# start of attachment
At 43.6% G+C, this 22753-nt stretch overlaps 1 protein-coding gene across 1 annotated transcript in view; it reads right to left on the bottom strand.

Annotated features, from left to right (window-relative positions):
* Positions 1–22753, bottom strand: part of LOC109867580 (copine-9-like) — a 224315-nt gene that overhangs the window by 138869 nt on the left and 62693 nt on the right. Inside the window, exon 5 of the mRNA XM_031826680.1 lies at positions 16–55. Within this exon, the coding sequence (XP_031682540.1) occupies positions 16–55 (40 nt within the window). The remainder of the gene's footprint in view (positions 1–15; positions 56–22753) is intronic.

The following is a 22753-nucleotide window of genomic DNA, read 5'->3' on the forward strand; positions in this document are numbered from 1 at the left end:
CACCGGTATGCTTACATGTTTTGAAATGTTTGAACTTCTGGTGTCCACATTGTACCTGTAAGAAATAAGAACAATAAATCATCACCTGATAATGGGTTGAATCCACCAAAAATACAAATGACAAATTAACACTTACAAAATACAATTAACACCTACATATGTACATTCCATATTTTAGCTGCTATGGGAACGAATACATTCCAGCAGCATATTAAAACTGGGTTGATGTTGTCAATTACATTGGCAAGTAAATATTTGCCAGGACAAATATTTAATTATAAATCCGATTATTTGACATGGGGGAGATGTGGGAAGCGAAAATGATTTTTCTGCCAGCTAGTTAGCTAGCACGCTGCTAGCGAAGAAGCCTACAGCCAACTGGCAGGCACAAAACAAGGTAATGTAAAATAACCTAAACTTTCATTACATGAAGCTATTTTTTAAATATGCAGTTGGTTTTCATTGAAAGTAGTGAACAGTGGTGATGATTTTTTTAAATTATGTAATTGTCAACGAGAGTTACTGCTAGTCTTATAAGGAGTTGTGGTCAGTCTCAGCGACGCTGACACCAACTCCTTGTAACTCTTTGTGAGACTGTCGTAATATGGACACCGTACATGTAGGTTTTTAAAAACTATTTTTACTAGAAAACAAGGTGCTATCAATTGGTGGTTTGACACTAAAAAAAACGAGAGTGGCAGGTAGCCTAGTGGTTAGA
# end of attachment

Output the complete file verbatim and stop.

At 43.6% G+C, this 22753-nt stretch overlaps 1 protein-coding gene across 1 annotated transcript in view; it reads right to left on the bottom strand.

Annotated features, from left to right (window-relative positions):
* Positions 1–22753, bottom strand: part of LOC109867580 (copine-9-like) — a 224315-nt gene that overhangs the window by 138869 nt on the left and 62693 nt on the right. Inside the window, exon 5 of the mRNA XM_031826680.1 lies at positions 16–55. Within this exon, the coding sequence (XP_031682540.1) occupies positions 16–55 (40 nt within the window). The remainder of the gene's footprint in view (positions 1–15; positions 56–22753) is intronic.

The following is a 22753-nucleotide window of genomic DNA, read 5'->3' on the forward strand; positions in this document are numbered from 1 at the left end:
CACCGGTATGCTTACATGTTTTGAAATGTTTGAACTTCTGGTGTCCACATTGTACCTGTAAGAAATAAGAACAATAAATCATCACCTGATAATGGGTTGAATCCACCAAAAATACAAATGACAAATTAACACTTACAAAATACAATTAACACCTACATATGTACATTCCATATTTTAGCTGCTATGGGAACGAATACATTCCAGCAGCATATTAAAACTGGGTTGATGTTGTCAATTACATTGGCAAGTAAATATTTGCCAGGACAAATATTTAATTATAAATCCGATTATTTGACATGGGGGAGATGTGGGAAGCGAAAATGATTTTTCTGCCAGCTAGTTAGCTAGCACGCTGCTAGCGAAGAAGCCTACAGCCAACTGGCAGGCACAAAACAAGGTAATGTAAAATAACCTAAACTTTCATTACATGAAGCTATTTTTTAAATATGCAGTTGGTTTTCATTGAAAGTAGTGAACAGTGGTGATGATTTTTTTAAATTATGTAATTGTCAACGAGAGTTACTGCTAGTCTTATAAGGAGTTGTGGTCAGTCTCAGCGACGCTGACACCAACTCCTTGTAACTCTTTGTGAGACTGTCGTAATATGGACACCGTACATGTAGGTTTTTAAAAACTATTTTTACTAGAAAACAAGGTGCTATCAATTGGTGGTTTGACACTAAAAAAAACGAGAGTGGCAGGTAGCCTAGTGGTTAGA